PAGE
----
"Can you conceive this young man, this gallant soldier, this heir to an old and honourable name, with everything in life to look forward to, committing an atrocious murder for L300?" continued Mr. Middleheath. "The traditions of his name and race, his upbringing, his recent gallant career as a soldier, alike forbid the sordid possibility. Moreover, he had no need to commit a crime to obtain money. His father, his friends, or the woman who was to be his wife, would have instantly supplied him with the money he needed, if they had known he was in want. To a young man in his station of life L300 is a comparatively small sum. Is it likely that he would have committed murder to obtain it?"

"On the other hand, the prisoner's actions, since returning to England, strongly suggest that his mind has been giving way for some time past. He was invalided from the Army suffering from shell-shock, with the result that his constitution became weakened, and the fatal taint of inherited epilepsy, which was in his blood, began to manifest itself. His family doctor and his fiancee have told you that his behaviour was strange before he left for Norfolk; since coming to Norfolk it has been unmistakably that of a man who is no longer sane. Was it the conduct of a sane man to conceal his whereabouts from his friends, and stay at an hotel without money till he was turned out, when he might have had plenty of money, or at all events saved himself the humiliation of being turned out of the hotel, at the cost of a telegram? And why did he subsequently go miles across country to a remote and wretched inn, where he had never been before, and beg for a bed for the night? Were these the acts of a sane man?"

In his peroration Mr. Middleheath laid particular emphasis on the evidence of Sir Henry Durwood, whose name was known throughout England as one of the most eminent specialists of his day. Sir Henry Durwood, Mr. Middleheath pointed out, had seen the prisoner in a fit at the Durrington hotel, and he emphatically declared that the accused was an epileptic, with homicidal tendencies. Such an opinion, coming from such a quarter, was, to Mr. Middleheath's mind, incontrovertible proof of the prisoner's insanity, and he did not see how the jury could go behind it in coming to a decision.

Sir Herbert Templewood's address consisted of a dry marshalling of the facts for and against the theory of insanity. Sir Herbert contended that the defence had failed to establish their contention that the accused man was not in his right mind. He impressed upon the jury the decided opinion of Dr. Horbury, who, as doctor of the metropolitan receiving gaol, had probably a wider experience of epilepsy and insanity than any specialist in the world. Dr. Horbury, after nine days close observation of the accused, had come to the conclusion that he was perfectly sane and responsible for his actions.

The general opinion among the bunch of legal wigs which gathered together at the barristers' table as Sir Herbert Templewood resumed his seat was that the issue had been very closely fought on both sides, and that the verdict would depend largely upon the way the judge summed up.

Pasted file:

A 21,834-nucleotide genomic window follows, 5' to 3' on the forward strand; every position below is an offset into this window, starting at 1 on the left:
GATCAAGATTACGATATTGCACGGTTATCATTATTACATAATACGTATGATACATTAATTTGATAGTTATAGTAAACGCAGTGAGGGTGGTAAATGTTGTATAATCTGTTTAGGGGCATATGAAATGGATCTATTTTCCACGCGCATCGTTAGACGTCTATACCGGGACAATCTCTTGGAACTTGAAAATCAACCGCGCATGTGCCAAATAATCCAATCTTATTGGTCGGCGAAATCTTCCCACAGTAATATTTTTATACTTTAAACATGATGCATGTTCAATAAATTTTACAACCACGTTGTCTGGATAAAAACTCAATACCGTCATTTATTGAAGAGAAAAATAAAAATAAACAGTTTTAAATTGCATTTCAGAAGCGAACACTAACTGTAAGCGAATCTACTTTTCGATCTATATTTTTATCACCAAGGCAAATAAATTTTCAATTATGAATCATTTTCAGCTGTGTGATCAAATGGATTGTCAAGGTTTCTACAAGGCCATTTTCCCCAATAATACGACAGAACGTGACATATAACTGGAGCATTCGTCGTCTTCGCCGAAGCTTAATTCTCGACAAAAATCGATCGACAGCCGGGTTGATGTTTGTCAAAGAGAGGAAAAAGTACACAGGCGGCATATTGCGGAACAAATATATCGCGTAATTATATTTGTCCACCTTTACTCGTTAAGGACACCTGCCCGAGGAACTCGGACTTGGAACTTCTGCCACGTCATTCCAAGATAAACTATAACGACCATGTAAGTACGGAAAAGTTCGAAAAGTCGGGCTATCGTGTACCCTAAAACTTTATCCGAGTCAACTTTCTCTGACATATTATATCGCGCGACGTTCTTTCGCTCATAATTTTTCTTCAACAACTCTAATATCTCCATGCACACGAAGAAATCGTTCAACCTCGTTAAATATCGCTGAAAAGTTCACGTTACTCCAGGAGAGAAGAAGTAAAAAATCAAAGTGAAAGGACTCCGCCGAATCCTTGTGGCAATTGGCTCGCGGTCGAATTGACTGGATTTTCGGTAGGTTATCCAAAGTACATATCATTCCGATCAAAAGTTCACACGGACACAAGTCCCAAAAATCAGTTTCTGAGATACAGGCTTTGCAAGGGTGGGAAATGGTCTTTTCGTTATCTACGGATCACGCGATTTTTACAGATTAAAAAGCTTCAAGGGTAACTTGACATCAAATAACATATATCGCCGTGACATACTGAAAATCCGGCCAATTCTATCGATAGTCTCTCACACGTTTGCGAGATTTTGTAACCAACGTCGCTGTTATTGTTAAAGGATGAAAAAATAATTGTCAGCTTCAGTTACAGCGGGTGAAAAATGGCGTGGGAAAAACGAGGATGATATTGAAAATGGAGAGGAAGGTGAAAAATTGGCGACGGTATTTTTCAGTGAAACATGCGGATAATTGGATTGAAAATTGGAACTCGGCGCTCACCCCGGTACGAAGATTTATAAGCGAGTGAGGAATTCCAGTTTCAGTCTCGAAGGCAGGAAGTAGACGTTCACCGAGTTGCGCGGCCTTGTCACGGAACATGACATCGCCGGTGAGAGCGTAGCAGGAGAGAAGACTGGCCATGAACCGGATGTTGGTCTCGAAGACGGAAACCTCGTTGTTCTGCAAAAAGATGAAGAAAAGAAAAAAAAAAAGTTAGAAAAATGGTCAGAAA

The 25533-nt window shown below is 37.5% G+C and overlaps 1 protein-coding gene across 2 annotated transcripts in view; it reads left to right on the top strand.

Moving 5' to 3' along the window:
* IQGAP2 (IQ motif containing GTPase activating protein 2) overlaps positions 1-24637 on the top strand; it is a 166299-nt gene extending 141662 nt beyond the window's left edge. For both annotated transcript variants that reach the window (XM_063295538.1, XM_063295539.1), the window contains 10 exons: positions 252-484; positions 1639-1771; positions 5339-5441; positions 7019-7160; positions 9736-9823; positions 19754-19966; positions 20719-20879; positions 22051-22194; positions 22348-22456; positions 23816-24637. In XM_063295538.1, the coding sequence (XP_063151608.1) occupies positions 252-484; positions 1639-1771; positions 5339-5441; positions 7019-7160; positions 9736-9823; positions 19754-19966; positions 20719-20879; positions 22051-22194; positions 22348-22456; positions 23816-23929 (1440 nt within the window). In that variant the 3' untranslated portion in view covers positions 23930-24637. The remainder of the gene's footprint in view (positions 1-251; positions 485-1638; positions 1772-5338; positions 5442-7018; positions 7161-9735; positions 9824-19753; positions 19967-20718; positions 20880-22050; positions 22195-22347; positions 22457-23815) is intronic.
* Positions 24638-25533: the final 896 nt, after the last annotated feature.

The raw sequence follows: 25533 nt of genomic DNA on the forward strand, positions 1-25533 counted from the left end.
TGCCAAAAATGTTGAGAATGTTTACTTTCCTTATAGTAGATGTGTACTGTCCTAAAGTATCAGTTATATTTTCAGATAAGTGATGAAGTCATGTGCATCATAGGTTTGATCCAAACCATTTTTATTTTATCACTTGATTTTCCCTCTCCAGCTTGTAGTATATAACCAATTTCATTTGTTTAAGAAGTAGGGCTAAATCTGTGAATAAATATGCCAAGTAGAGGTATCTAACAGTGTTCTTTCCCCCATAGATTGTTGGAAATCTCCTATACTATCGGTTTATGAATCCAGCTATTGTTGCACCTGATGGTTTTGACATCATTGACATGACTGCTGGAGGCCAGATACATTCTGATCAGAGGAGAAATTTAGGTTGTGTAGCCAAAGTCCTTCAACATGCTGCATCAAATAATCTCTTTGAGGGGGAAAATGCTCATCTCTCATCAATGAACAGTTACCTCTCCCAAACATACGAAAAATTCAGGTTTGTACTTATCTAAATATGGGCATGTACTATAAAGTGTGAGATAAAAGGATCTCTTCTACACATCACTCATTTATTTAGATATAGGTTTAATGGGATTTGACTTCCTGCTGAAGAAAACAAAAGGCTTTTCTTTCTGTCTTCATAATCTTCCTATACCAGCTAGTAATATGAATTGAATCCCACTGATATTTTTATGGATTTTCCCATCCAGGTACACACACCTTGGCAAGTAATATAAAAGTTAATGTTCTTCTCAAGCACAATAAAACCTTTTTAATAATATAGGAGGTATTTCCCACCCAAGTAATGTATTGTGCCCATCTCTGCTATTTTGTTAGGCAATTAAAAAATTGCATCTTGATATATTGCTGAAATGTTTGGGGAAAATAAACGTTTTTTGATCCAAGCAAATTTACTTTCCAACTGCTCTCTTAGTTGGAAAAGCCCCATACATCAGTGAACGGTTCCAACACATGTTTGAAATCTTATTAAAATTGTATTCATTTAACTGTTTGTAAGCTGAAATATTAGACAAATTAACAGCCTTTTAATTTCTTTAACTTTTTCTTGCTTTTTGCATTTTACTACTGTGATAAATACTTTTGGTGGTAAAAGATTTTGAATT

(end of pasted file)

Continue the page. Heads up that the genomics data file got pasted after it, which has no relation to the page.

His lordship commenced his summing up by informing the jury that in the first place they must be satisfied that the prisoner was the person who killed Mr. Glenthorpe. He did not think they would have much difficulty on that head, because, although the evidence was purely circumstantial, it pointed strongly to the accused, and the defence had not seriously contested the charge. Therefore, if they were satisfied that the accused did, in fact, cause the death of Mr. Glenthorpe, the only question that remained for them to decide was the state of the prisoner's mind at the time. If they were satisfied that he was not insane at the time, they must find him guilty of murder. If, however, they came to the conclusion that he was insane at the time he committed the act, they would return a verdict that he was guilty of the act charged against him, but that he was insane at the time.

His lordship painstakingly defined the difference between sanity and insanity in the eyes of the law, but though his precise and legal definition called forth appreciative glances from the lawyers below him, it is doubtful whether the jury were much wiser for the explanation. After reviewing the evidence for the prosecution at considerable length, his lordship then proceeded, with judicial impartiality, to state the case for the defence. The case for the prisoner, he said, was that he had been strange or eccentric ever since he returned from the front suffering from shell-shock, that his eccentricity deepened into homicidal insanity, and that he committed the act of which he stood charged while suffering under an attack of epilepsy, which produced a state of mind that led the sufferer to commit an act of violence without understanding what he was doing. In view of the nature of this defence the jury were bound to look into the prisoner's family and hereditary history, and into his own acts before the murder, before coming to a conclusion as to his state of mind.